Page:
American Cultural Imperialism

The obsession with “White Privilege” seems to have been exported from the United States, via the internet. Jon Sopel, The BBC’s North America Editor, says “race is America’s original sin” (UnPresidented, 2021, London: BBC Books, p59. ), and later, “Race has been the great – and scarring – dividing line in America since slavery” (p94). Robin DiAngelo, a Californian, claims that “racism is unavoidable”, (White Fragility, 2019, London: Penguin, p4); “race as a social construct has profound significance and shapes every aspect of our lives.” (p5) and that the relationship between racial groups is “arguably the most complex and enduring social dynamic of the last several hundred years.” (p8) These quotations are from the British edition of her book. She has clearly seen no need to alter her statements when addressing a British audience. She assumes the issues are identical. Yet Kate Werran, in her An American Uprising in Second World War England (2020, Barnsley: Pen and Sword History) points out how shocked British people were, as far back as the 1940s, at the treatment of black Americans by their white American comrades.  

The World Wide Web, pioneered and developed, if not invented, in America, is saturated with the values and assumptions of its coders, and much of the information and discourse on the web is generated by that most communicative of nations, and then made available to the whole world. This has massively accelerated American cultural Imperialism, already well underway due to its affluence, political power and media output.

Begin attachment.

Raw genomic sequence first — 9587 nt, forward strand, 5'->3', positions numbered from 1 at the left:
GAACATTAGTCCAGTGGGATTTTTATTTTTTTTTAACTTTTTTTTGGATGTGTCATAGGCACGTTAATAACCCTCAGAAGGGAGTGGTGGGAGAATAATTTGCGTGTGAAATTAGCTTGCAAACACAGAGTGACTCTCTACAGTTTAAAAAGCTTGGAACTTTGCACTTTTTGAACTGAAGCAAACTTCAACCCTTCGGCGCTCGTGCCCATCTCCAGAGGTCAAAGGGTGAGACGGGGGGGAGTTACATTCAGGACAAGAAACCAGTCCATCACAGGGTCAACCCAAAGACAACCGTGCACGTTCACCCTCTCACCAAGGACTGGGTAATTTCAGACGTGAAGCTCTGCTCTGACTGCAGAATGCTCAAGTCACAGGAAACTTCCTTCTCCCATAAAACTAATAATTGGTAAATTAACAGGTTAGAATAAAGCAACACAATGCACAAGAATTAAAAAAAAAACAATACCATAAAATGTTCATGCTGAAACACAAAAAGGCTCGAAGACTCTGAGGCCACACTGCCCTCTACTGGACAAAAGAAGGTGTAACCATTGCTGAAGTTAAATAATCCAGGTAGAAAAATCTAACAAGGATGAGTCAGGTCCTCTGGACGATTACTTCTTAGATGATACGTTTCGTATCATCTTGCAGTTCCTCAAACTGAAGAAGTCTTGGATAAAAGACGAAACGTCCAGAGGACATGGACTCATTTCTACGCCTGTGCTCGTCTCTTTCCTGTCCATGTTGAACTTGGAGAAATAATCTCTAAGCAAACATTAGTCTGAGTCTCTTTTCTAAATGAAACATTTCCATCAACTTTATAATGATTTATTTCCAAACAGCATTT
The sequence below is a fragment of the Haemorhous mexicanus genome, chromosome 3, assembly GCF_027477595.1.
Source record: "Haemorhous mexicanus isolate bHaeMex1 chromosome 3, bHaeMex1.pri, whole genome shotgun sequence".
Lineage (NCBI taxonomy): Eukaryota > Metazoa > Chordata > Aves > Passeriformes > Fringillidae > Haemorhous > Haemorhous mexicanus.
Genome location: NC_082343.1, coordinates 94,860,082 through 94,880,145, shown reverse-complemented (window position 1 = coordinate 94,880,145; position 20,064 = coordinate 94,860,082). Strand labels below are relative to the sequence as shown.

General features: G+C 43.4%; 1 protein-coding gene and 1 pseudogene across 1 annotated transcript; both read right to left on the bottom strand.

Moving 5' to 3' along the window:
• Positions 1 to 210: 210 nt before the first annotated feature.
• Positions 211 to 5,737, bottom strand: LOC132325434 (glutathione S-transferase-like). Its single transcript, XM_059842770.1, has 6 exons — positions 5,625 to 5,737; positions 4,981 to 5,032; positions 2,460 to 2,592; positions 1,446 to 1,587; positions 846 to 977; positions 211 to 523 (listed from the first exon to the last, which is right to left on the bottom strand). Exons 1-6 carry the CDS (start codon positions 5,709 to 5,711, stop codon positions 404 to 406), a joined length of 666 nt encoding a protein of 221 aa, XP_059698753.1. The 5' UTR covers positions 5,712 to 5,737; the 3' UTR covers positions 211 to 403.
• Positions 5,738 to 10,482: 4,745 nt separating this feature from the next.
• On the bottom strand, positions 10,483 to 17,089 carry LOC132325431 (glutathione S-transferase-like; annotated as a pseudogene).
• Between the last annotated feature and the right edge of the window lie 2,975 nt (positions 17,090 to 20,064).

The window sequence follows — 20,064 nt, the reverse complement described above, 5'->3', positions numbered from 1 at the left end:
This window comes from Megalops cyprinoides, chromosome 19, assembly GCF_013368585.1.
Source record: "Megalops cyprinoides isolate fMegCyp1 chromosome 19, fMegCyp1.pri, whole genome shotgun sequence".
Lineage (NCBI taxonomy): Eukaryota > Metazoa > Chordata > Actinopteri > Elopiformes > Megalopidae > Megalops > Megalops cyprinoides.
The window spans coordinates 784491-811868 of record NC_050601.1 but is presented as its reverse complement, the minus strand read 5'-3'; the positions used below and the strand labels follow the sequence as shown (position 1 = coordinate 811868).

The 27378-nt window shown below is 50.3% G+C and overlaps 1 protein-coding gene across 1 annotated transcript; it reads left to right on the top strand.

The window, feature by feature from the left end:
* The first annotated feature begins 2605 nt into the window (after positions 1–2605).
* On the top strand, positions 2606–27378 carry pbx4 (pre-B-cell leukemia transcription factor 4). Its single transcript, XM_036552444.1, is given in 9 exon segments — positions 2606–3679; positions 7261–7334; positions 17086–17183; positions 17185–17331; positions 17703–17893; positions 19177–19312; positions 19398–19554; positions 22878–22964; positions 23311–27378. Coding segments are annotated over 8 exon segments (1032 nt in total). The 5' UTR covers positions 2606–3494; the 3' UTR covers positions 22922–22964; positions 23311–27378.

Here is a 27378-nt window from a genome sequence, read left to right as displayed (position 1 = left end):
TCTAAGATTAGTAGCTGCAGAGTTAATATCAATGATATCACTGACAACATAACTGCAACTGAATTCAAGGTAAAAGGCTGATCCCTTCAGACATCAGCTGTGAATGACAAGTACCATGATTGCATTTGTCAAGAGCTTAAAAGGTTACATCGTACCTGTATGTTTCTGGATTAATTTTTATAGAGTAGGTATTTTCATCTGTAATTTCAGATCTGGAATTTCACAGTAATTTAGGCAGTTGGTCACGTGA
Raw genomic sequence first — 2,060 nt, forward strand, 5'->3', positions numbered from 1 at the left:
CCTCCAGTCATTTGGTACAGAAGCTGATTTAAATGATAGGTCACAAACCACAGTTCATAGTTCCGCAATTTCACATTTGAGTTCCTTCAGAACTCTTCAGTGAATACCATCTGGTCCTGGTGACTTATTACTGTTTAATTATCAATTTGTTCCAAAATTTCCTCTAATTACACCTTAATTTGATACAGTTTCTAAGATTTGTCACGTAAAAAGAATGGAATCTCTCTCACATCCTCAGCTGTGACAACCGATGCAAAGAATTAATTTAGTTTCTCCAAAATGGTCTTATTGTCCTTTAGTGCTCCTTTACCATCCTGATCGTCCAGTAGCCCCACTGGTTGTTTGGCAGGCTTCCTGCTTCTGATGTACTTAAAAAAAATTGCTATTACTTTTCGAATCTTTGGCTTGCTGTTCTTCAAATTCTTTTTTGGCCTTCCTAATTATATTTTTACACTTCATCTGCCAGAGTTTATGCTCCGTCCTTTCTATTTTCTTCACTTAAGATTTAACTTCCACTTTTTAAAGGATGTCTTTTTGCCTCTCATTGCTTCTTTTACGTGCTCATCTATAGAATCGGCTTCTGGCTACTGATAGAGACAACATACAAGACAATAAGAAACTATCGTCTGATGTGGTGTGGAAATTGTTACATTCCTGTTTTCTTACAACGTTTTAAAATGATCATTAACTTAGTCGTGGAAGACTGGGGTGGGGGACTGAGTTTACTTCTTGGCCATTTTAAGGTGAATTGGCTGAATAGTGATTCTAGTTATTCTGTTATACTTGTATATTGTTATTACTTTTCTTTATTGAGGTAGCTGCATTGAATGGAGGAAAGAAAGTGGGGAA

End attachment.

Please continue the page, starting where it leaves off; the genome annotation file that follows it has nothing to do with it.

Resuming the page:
Domineering Imperial cultures impose their values on their colonies, and their colonial enforcers assume all other societies dance to that same tune. What’s more unusual, I think, about internet cultural imperialism is the lack of resistance to it from colonised peoples. My children eagerly adopt every American trend and craze, and their vocabulary and spelling has been thoroughly Americanised. I think this is because the internet, especially social media, sells itself as a tool of agency and empowerment, and, at the same time a way of bringing people together, forming movements of international solidarity, very like the Ummah in Islam. Perhaps minority groups hope to find their majority, and the mythical sense of existential security it promises, online. 

And social media is perfect for international rebellions and channelling the power of mass outrage. Trotsky would have loved it.

Glorying in that power, though, these freedom fighters don’t notice how they have been coerced and enculturated into an American way of seeing and understanding their world. In Britain this has meant that far greater racial tension has been imported from the USA. Racialised assumptions seem to have increased among the very people who suffer most from them. 

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